Another survey from Data for Progress also found broad support for a green jobs program, with 98 percent of loyal Democrats and 66 percent of loyal Republicans on board, The Huffington Post reported.
Overall, Data for Progress polling found 66 percent overall either somewhat or strongly supported a green jobs guarantee.
Editor's note: An earlier version of this article referred to Nancy Pelosi as "soon-to-be-House Majority Leader." In fact, she has been nominated to run for House Speaker in January, but will have to win a floor-vote in January to secure the position.
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Wolves and Jaguars Are Already Threatened by Border Razor Wire As Trump Vetoes Bid to Block Emergency Wall Funding
President Donald Trump issued the first veto of his presidency Friday, overturning Congress' vote to block his national emergency declaration to fund a border wall that environmental advocates say would put 93 endangered species at risk. However, the president's decision came the same day as an in-depth report from UPI revealing how razor wire placed at the border in the last four months already threatens wildlife.
Yet another whale has died after ingesting plastic bags. A young male Cuvier's beaked whale was found washed up in Mabini, Compostela Valley in the Philippines Friday, CNN reported. When scientists from the D' Bone Collector Museum in Davao investigated the dead whale, they found it had died of "dehydration and starvation" after swallowing plastic bags―40 kilograms (approximately 88 pounds) worth of them!
By Joe Sandler Clarke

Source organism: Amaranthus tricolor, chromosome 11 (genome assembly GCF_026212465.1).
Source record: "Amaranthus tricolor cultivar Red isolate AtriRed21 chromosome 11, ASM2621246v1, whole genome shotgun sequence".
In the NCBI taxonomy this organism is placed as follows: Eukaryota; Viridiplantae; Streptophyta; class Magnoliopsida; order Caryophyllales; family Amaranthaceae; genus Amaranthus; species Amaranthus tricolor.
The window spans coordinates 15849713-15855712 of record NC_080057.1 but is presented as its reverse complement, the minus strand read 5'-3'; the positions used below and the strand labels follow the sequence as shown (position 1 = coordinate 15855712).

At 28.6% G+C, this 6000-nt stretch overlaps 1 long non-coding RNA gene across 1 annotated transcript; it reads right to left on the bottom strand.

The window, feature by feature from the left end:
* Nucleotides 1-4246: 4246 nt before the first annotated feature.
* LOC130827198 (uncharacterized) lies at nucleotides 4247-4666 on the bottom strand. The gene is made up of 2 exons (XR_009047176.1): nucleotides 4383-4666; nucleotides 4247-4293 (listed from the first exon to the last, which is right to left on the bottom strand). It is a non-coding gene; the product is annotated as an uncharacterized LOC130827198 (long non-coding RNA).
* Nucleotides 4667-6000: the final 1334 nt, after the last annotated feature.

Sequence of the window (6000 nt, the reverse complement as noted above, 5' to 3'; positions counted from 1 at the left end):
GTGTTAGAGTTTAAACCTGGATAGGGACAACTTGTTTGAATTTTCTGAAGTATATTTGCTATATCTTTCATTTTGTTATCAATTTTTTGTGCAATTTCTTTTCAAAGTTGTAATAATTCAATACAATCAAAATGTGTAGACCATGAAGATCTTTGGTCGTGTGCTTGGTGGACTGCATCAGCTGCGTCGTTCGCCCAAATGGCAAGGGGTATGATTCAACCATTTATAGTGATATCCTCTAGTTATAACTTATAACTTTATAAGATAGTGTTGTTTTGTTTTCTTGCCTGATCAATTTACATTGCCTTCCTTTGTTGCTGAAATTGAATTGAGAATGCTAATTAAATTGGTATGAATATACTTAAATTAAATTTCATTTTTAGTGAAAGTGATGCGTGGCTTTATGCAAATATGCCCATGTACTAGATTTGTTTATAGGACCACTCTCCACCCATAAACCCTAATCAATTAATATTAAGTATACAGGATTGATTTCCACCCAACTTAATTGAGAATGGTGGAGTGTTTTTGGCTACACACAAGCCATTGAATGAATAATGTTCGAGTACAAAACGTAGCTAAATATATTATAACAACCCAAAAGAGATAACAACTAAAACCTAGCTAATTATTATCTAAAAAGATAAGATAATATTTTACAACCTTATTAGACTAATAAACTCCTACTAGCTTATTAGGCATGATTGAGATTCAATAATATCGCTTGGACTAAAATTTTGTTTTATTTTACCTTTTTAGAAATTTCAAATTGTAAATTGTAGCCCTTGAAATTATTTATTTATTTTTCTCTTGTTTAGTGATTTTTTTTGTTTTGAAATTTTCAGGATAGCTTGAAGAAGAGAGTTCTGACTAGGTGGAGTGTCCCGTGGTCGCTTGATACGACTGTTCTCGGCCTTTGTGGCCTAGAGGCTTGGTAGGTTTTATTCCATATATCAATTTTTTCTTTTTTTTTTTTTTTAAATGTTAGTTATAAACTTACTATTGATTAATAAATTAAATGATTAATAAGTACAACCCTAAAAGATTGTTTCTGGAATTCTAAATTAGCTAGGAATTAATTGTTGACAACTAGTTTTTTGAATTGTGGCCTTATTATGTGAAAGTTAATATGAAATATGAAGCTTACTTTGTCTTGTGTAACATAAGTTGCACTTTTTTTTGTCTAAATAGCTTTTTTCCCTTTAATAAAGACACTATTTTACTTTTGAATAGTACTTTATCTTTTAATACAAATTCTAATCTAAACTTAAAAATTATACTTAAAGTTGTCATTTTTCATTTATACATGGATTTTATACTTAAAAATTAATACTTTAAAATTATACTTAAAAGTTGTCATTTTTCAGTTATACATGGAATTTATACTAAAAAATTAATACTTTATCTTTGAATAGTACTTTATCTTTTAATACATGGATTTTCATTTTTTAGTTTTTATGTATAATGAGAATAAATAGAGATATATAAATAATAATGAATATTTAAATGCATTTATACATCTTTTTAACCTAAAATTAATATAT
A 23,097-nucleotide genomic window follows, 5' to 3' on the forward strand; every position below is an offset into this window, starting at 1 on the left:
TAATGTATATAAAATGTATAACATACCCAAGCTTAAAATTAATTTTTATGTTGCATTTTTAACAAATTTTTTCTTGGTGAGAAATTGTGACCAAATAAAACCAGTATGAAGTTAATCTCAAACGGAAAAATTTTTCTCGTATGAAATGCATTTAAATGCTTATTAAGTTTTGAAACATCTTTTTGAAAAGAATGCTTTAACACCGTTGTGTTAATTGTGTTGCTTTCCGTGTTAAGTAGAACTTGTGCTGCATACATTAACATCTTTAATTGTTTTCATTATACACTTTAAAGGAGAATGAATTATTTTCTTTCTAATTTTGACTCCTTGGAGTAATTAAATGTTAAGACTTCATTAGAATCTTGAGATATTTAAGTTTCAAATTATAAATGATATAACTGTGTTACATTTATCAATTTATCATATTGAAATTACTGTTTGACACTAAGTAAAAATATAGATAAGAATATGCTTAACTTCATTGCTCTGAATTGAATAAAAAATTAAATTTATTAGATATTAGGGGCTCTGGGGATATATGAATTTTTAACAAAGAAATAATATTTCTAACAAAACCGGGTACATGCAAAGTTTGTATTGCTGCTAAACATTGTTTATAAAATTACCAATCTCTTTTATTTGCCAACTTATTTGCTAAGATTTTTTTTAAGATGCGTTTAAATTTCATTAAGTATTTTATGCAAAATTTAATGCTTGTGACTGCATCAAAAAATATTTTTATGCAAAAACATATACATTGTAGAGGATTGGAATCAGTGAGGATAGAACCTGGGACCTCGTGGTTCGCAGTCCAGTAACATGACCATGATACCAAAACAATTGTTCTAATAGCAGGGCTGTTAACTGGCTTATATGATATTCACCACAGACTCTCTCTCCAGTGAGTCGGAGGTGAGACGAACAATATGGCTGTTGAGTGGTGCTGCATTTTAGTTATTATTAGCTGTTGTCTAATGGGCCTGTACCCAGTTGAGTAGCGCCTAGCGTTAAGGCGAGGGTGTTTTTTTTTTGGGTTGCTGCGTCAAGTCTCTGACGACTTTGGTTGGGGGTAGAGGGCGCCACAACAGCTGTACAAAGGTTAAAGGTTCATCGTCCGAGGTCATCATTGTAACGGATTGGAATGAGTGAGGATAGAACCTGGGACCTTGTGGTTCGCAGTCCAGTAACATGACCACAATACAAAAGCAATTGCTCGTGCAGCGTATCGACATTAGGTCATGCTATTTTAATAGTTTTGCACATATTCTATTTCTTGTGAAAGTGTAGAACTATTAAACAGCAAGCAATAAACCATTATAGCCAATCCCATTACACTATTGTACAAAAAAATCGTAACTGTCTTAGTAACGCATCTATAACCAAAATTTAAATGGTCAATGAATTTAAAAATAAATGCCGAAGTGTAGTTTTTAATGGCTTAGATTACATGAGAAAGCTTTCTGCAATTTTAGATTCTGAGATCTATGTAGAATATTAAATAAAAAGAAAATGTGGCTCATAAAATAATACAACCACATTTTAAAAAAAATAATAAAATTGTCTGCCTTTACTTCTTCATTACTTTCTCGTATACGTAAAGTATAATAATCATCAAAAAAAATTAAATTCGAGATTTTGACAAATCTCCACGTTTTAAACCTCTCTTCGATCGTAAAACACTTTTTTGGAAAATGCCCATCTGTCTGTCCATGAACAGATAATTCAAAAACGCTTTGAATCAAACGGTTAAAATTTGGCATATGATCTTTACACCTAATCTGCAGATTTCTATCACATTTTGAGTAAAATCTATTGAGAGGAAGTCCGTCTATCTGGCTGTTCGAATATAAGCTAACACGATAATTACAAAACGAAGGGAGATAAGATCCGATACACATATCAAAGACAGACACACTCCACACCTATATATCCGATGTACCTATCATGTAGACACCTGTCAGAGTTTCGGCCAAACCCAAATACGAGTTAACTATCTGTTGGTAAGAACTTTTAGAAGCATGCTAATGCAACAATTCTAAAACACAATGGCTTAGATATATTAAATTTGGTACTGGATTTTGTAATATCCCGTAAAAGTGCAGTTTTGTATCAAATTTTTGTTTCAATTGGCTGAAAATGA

"Don't expect us to continue buying European products," Malaysia's former plantations minister Mah Siew Keong told reporters in January last year. His comments came just after he had accused the EU of "practising a form of crop apartheid."
A few months later Luhut Pandjaitan, an Indonesian government minister close to President Joko 'Jokowi' Widodo, warned his country would retaliate if it was "cornered" by the EU.
By Luis Torres
For some people who live along the U.S.-Mexico border, President Trump's attempt to declare a national emergency and extend the border wall is worse than a wasteful, unconstitutional stunt. It's an attack on their way of life that threatens to desecrate their loved ones' graves.
At least 150 people have died in a cyclone that devastated parts of Mozambique, Zimbabwe and Malawi over the weekend, The Associated Press reported Sunday. Cyclone Idai has affected more than 1.5 million people since it hit Mozambique's port city of Beira late Thursday, then traveled west to Zimbabwe and Malawi. Hundreds are still missing and tens of thousands are without access to roads or telephones.
"I think this is the biggest natural disaster Mozambique has ever faced. Everything is destroyed. Our priority now is to save human lives," Mozambique's Environment Minister Celso Correia said, as AFP reported.